|Tammy in this week's comic. Fantasy fulfillment?|
I wrote last week about ending a relationship and on the comic blog I mentioned Dave and an abusive relationship. I haven't gotten the question about my decision to include it in the comic since it is an adult comic. It's porn, why include it at all if the business is presenting a sexual fantasy? It's storytelling but it's also a fragment of truth. It's a bit dark but I felt it was important to include, just like I felt it was important to describe the neglectful relationship preceding my marriage. I try to include an underlying truth in the narratives I create.
The stories I plan to tell in the comic have undercurrents of truth. You might have to truly know me to see what fragments of truth are glittering there under a patina of falsehood. It is a bit of fantasy fulfillment in the stories too. I want to present a narrative that is real. These people are real even if they aren't being fully presented as who they fully are.
It's why sexual fantasies are so powerful when executed correctly. You take a real thing and you take it a couple of steps too far and lose yourself in the untruth of it all. The things you wish had happened, that you want to be real. It can't be too far fetched, otherwise it's not a tangible fantasy.
For instance, a popular fantasy from my reading of Nancy Friday's "My Secret Garden" and "Forbidden Flowers" is an attractive authority figure pulling the woman aside to talk to her or to punish her (a spanking usually) and then gets too into it. The authority figure is lost in his passion for her and they have powerfully liberating sex. Or you and a co-worker are alone in the office and you have sex on the conference table or over your desk. Things that are a) risky, 2) forbidden, and 3) are based on somewhat real encounters.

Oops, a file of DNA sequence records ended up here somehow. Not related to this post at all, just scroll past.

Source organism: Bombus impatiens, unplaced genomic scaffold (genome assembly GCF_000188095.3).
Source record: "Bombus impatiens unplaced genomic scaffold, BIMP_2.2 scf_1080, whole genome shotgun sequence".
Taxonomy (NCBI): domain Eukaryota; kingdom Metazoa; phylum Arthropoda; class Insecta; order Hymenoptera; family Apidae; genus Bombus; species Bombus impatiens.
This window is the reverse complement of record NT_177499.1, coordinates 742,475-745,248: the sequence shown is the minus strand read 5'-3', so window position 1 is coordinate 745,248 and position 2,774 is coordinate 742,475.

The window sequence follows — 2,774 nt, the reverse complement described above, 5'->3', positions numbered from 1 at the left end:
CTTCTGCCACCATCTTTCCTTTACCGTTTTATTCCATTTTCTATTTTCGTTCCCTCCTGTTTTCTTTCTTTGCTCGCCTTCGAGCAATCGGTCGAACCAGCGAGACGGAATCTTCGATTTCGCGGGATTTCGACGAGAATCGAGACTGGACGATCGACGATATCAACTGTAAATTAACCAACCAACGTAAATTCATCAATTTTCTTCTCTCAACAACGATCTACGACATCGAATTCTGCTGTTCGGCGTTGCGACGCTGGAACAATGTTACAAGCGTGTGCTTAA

I'm sure there is more literature about power exchange and submission that could be had at another time. It's a mindset. It's just one set of fantasies out of a multitude of fantasies. Not every fantasy is realistic or feasible. Not every kink can be mutually shared by another. I for one, am not a fan of physical violence in sexual situations which means I am not a sadist or a masochist. But that's someone else's kink. Some people get off on verbal abuse, not this girl.
Engaging in something like that can be liberating for the fetishist. I have found in my own interactions that many of abuse survivors have these violent fantasies that help them take their power back from the indignities and horrors they suffered, because if it's too much, they can end the encounter. This isn't true for everyone but many people discount the therapeutic aspects of sex with someone you trust and love. But many people aren't comfortable with telling the person that they are in a sexual relationship in what they fantasize about.
There is a sense of shame that people feel when it comes to expressing their sexual fantasies. A tangible fear that they will be judged and rejected. So people turn outside of their loving relationships to get the validation and acceptance that they need. They cheat because they cannot be sexually fulfilled in their normal relationship. So how can you head this off? How do you get comfortable talking about these kinks?
Everything starts with a conversation. It can be small. "Hey, I would really like to try having sex in a new position." or "hey, can we have sex with me in a costume?" Little things to test the waters. Or "hey, I love having sex with you but I want to try something different how do you feel if we do X?"
If you never ask you will never know what your partner might be willing to do or the heights of awesome sex you might be missing out on. =)